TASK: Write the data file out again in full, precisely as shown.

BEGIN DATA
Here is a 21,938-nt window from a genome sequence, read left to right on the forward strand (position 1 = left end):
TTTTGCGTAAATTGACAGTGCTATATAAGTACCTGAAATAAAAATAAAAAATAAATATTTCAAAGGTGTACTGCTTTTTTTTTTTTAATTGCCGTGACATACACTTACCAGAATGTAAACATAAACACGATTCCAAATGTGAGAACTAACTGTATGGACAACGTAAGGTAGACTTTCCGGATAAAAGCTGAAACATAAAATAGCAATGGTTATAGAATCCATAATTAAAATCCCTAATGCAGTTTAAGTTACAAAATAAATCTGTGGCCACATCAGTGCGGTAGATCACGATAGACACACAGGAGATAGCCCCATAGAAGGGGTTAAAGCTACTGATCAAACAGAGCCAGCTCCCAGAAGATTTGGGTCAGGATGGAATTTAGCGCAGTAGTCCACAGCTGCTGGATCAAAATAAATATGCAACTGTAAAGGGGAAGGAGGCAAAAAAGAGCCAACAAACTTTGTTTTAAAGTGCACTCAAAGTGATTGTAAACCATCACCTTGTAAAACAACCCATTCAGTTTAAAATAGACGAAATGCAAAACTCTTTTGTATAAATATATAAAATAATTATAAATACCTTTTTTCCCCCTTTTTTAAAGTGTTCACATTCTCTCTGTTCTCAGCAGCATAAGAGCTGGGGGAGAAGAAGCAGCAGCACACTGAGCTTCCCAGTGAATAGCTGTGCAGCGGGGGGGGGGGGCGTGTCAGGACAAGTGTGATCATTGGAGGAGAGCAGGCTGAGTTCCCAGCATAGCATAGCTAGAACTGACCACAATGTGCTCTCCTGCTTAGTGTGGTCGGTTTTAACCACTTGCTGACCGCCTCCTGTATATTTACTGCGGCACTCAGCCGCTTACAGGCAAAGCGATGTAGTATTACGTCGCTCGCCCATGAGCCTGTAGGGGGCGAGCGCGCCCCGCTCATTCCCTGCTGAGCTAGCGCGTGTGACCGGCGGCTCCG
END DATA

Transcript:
Here is a 21,938-nt window from a genome sequence, read left to right on the forward strand (position 1 = left end):
TTTTGCGTAAATTGACAGTGCTATATAAGTACCTGAAATAAAAATAAAAAATAAATATTTCAAAGGTGTACTGCTTTTTTTTTTTTAATTGCCGTGACATACACTTACCAGAATGTAAACATAAACACGATTCCAAATGTGAGAACTAACTGTATGGACAACGTAAGGTAGACTTTCCGGATAAAAGCTGAAACATAAAATAGCAATGGTTATAGAATCCATAATTAAAATCCCTAATGCAGTTTAAGTTACAAAATAAATCTGTGGCCACATCAGTGCGGTAGATCACGATAGACACACAGGAGATAGCCCCATAGAAGGGGTTAAAGCTACTGATCAAACAGAGCCAGCTCCCAGAAGATTTGGGTCAGGATGGAATTTAGCGCAGTAGTCCACAGCTGCTGGATCAAAATAAATATGCAACTGTAAAGGGGAAGGAGGCAAAAAAGAGCCAACAAACTTTGTTTTAAAGTGCACTCAAAGTGATTGTAAACCATCACCTTGTAAAACAACCCATTCAGTTTAAAATAGACGAAATGCAAAACTCTTTTGTATAAATATATAAAATAATTATAAATACCTTTTTTCCCCCTTTTTTAAAGTGTTCACATTCTCTCTGTTCTCAGCAGCATAAGAGCTGGGGGAGAAGAAGCAGCAGCACACTGAGCTTCCCAGTGAATAGCTGTGCAGCGGGGGGGGGGGGCGTGTCAGGACAAGTGTGATCATTGGAGGAGAGCAGGCTGAGTTCCCAGCATAGCATAGCTAGAACTGACCACAATGTGCTCTCCTGCTTAGTGTGGTCGGTTTTAACCACTTGCTGACCGCCTCCTGTATATTTACTGCGGCACTCAGCCGCTTACAGGCAAAGCGATGTAGTATTACGTCGCTCGCCCATGAGCCTGTAGGGGGCGAGCGCGCCCCGCTCATTCCCTGCTGAGCTAGCGCGTGTGACCGGCGGCTCCG